The approach of @nate (+1) is definitely one possible way of going about this problem. However, the statistician in me is compelled to suggest the following alternative (that does, alas, require the statistics toolbox - but you have this if you have the student version):

Given that your data is Normal (not Multivariate normal), consider using the Jarque-Bera test.

Jarque-Bera tests the null hypothesis that a given dataset is generated by a Normal distribution, versus the alternative that it is generated by some other distribution. If the Jarque-Bera test statistic is less than some critical value, then we fail to reject the null hypothesis.

So how does this help with the goodness-of-fit problem? Well, the larger the test statistic, the more "non-Normal" the data is. The smaller the test statistic, the more "Normal" the data is.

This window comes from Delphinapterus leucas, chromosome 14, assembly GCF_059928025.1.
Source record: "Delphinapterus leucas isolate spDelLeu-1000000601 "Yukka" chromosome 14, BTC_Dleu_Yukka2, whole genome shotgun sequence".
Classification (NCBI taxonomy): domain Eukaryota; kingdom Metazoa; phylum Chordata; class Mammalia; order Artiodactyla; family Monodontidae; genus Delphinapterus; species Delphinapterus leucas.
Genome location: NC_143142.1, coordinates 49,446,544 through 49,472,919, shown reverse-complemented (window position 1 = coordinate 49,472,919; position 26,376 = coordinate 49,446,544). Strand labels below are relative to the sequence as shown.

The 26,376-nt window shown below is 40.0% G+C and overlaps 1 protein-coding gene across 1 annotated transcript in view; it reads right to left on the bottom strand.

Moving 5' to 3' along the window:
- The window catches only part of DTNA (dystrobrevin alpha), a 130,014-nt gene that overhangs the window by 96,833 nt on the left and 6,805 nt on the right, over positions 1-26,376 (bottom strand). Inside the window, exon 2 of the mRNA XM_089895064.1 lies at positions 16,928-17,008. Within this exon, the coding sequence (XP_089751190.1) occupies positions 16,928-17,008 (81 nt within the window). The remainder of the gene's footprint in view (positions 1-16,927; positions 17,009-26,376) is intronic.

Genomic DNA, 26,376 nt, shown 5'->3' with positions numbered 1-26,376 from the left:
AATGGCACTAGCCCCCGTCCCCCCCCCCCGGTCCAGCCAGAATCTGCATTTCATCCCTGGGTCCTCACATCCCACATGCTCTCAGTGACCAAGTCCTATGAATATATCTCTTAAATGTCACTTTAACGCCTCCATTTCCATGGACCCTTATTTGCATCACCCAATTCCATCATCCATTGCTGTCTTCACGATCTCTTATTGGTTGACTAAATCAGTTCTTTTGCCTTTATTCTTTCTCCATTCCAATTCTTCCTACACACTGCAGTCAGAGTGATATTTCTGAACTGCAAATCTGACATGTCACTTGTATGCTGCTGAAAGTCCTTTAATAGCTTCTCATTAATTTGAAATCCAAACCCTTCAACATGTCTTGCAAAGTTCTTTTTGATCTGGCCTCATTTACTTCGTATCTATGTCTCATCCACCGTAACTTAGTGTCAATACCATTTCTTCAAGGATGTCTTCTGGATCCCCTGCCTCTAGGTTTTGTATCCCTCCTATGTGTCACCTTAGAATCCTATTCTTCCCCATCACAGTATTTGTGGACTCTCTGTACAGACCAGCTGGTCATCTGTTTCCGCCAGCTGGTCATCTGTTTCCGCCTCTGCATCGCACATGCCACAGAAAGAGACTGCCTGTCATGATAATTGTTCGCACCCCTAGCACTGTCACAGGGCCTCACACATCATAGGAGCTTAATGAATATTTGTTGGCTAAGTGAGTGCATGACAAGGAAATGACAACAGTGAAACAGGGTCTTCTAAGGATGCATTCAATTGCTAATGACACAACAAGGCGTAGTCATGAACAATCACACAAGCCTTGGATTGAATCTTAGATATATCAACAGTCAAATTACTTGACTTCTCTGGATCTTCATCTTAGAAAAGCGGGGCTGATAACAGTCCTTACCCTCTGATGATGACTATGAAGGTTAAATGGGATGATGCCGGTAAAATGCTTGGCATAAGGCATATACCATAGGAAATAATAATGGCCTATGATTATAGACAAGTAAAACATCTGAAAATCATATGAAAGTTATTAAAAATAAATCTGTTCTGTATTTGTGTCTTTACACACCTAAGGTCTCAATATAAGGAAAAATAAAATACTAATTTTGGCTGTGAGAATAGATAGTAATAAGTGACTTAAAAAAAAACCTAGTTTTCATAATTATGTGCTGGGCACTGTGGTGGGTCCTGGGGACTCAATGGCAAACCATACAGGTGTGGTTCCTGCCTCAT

So, assuming you have converted your matrices into two vectors, `A`

and `B`

(each should be 1600 by 1 based on the dimensions you provide in the question), you could do the following:

```
%# Build sample data
A = randn(1600, 1);
B = rand(1600, 1);
%# Perform JB test
[ANormal, ~, AStat] = jbtest(A);
[BNormal, ~, BStat] = jbtest(B);
%# Display result
if AStat < BStat
disp('A is closer to normal');
else
disp('B is closer to normal');
end
```

As a little bonus of doing things this way, `ANormal`

and `BNormal`

tell you whether you can reject or fail to reject the null hypothesis that the sample in `A`

or `B`

comes from a normal distribution! Specifically, if `ANormal`

is 1, then you fail to reject the null (ie the test statistic indicates that `A`

is probably drawn from a Normal). If `ANormal`

is 0, then the data in `A`

is probably not generated from a Normal distribution.

**CAUTION:** The approach I've advocated here is only valid if `A`

and `B`

are the same size, but you've indicated in the question that they are :-)